issue

Free and Fair Elections for All

The United Methodist Church affirms the right to vote for all adult citizens as a basic human right.


National Council of Churches delegation to the 1963 March on Washington for Jobs and Freedom. 

Included in the photo are: Methodist Bishop John Wesley Lord, Presbyterian W.G. Harper McKnight, Methodist Bishop Charles F. Golden, Dr. Ralph Sockman, and Methodist Bishop James K. Matthews.
National Council of Churches delegation to the 1963 March on Washington for Jobs and Freedom. Included in the photo are: Methodist Bishop John Wesley Lord, Presbyterian W.G. Harper McKnight, Methodist Bishop Charles F. Golden, Dr. Ralph Sockman, and Methodist Bishop James K. Matthews.

We understand as a general principle that every person is created in the image of God and is therefore of equal standing in society. Recognizing the inherent dignity of every person, United Methodists are committed to upholding human rights for all, including their social and political rights.

Free and fair elections are a pillar of democracy. They are determined in part through a commitment to the following principles:

  • One person, one vote
  • Fair political representation of all residents
  • Fair and transparent paths to citizenship
  • Transparent and secure electoral process

What the United Methodist Church Says:

The United Methodist Church affirms the right to vote for all adult citizens as a basic human right. According to our Social Principles:

“We hold governments responsible for the protection of the rights of the people to free and fair elections…The form and the leaders of all governments should be determined by exercise of the right to vote guaranteed to all adult citizens.” (2016 Book of Discipline, Paragraph 164a “Basic Freedoms and Human Rights.”)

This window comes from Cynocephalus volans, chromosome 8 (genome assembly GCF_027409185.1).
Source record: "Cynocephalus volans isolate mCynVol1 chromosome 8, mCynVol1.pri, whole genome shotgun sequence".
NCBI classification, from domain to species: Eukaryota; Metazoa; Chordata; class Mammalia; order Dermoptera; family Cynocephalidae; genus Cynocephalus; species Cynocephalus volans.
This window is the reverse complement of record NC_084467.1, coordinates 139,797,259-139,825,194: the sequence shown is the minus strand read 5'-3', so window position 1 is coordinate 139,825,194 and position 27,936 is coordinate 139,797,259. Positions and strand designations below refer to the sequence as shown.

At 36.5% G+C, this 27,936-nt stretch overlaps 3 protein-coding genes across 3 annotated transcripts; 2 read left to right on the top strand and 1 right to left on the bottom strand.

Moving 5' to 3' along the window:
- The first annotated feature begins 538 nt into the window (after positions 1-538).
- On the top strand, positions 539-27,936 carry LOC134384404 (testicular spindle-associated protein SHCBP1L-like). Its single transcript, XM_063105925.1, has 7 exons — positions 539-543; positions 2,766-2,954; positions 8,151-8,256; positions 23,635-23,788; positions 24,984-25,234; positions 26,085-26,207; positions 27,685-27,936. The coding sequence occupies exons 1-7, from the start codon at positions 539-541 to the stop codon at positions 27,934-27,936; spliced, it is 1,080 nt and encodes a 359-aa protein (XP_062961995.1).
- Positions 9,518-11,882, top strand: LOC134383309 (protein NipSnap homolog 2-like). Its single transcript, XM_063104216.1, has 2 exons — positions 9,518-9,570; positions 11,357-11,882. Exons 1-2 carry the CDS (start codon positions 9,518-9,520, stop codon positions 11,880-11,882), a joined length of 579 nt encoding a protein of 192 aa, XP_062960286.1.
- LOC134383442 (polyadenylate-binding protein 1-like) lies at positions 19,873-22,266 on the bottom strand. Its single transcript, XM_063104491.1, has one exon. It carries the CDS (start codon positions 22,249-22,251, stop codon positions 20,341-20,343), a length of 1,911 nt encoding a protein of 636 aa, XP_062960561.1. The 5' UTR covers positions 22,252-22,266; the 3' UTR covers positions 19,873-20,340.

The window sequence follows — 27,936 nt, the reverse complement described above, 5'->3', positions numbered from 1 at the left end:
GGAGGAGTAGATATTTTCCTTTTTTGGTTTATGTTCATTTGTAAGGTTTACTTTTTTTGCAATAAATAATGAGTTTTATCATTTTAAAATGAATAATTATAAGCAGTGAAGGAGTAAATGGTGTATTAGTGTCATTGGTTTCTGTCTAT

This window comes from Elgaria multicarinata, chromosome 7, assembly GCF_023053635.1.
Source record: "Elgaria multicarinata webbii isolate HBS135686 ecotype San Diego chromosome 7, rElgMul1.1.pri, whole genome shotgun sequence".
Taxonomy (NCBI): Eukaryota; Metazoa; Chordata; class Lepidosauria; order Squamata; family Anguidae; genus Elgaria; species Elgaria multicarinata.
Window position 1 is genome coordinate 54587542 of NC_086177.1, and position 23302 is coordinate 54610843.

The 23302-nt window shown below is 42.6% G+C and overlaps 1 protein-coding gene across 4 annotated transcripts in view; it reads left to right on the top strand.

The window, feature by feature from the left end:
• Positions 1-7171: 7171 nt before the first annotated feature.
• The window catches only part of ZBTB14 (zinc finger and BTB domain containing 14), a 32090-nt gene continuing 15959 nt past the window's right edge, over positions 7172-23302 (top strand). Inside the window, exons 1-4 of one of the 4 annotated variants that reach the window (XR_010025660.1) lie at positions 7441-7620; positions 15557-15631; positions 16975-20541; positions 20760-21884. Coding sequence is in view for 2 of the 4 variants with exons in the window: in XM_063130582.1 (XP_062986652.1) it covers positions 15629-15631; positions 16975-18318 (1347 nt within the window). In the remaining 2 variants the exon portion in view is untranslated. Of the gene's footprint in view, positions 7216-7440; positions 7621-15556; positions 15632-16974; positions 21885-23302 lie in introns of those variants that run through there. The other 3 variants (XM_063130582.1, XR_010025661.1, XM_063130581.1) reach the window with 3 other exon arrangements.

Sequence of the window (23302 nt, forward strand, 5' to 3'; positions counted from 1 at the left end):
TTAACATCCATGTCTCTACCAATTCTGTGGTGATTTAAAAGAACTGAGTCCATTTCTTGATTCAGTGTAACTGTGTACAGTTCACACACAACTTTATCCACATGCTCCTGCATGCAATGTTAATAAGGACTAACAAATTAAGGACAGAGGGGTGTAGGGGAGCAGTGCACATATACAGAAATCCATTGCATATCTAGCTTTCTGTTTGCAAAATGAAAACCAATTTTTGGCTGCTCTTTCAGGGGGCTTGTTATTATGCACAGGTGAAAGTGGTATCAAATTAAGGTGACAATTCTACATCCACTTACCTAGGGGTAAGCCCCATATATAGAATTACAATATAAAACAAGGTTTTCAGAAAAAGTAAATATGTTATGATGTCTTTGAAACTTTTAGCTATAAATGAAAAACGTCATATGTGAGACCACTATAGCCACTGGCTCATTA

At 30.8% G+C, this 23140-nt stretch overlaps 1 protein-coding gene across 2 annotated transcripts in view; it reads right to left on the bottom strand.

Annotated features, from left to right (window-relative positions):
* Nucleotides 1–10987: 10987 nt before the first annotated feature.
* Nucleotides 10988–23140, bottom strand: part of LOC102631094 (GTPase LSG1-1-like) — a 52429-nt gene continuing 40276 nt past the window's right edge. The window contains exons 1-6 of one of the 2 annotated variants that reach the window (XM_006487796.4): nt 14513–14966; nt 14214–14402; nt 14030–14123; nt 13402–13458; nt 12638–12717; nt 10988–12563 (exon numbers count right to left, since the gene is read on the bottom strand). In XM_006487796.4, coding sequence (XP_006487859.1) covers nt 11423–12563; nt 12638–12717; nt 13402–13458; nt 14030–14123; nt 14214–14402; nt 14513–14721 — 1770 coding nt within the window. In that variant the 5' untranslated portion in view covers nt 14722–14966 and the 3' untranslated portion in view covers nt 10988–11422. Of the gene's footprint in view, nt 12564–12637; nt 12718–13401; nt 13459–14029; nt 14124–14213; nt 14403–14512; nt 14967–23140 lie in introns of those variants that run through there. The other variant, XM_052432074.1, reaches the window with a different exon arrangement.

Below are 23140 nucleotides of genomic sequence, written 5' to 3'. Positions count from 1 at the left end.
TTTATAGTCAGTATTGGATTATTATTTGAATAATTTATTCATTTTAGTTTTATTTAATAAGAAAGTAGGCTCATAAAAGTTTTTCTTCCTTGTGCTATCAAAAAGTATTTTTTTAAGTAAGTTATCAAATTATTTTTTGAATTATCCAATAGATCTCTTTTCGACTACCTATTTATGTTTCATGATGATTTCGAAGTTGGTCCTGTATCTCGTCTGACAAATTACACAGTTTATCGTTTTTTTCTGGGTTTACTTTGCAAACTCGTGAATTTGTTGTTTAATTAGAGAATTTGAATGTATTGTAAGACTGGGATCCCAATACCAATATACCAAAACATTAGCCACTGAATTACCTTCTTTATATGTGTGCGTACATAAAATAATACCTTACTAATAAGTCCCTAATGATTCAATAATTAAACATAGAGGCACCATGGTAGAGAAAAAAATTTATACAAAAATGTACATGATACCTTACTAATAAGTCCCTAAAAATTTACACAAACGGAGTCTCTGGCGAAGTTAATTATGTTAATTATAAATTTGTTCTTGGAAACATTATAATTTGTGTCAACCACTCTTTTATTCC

United Methodists are particularly concerned for discriminatory practices against under-represented communities: “We further assert the right of historically underrepresented racial and ethnic persons….to nondiscrimination in voting” including “access to public accommodations,” (Social Principles, “Rights of Racial and Ethnic Persons,” 162.A)

In the Book of Resolutions, 3378: “Racism and Economic Justice Against People of Color,” The United Methodist Church calls for a vision of beloved community founded on economic and racial justice. The vision includes among many things, “re-instating and strengthening voting rights protections,” in light of continued systemic racism that threatens to undermine provisions for fair and free elections for all citizens.

Further, the United Methodist Church opposes the disenfranchisement of formerly incarcerated persons. We know that incarceration rates disproportionately impact communities of color thus disenfranchising a massive number of black and brown voters in the United States. In “Stop Criminalizing Communities of Color in the United States,” (Book of Resolutions, 3379), The United Methodist Church calls on local and national governments to restore the full citizenship rights, including the right to vote, to US citizens with felony convictions.

U.S. Census 2020

The U.S. census is not a tool for taxation, but rather for political representation and distribution of federal government dollars. The U.S. Constitution (Article I, section 2), mandates that the census count all people residing in the United States every ten years.

Three Things You Can Do

Resources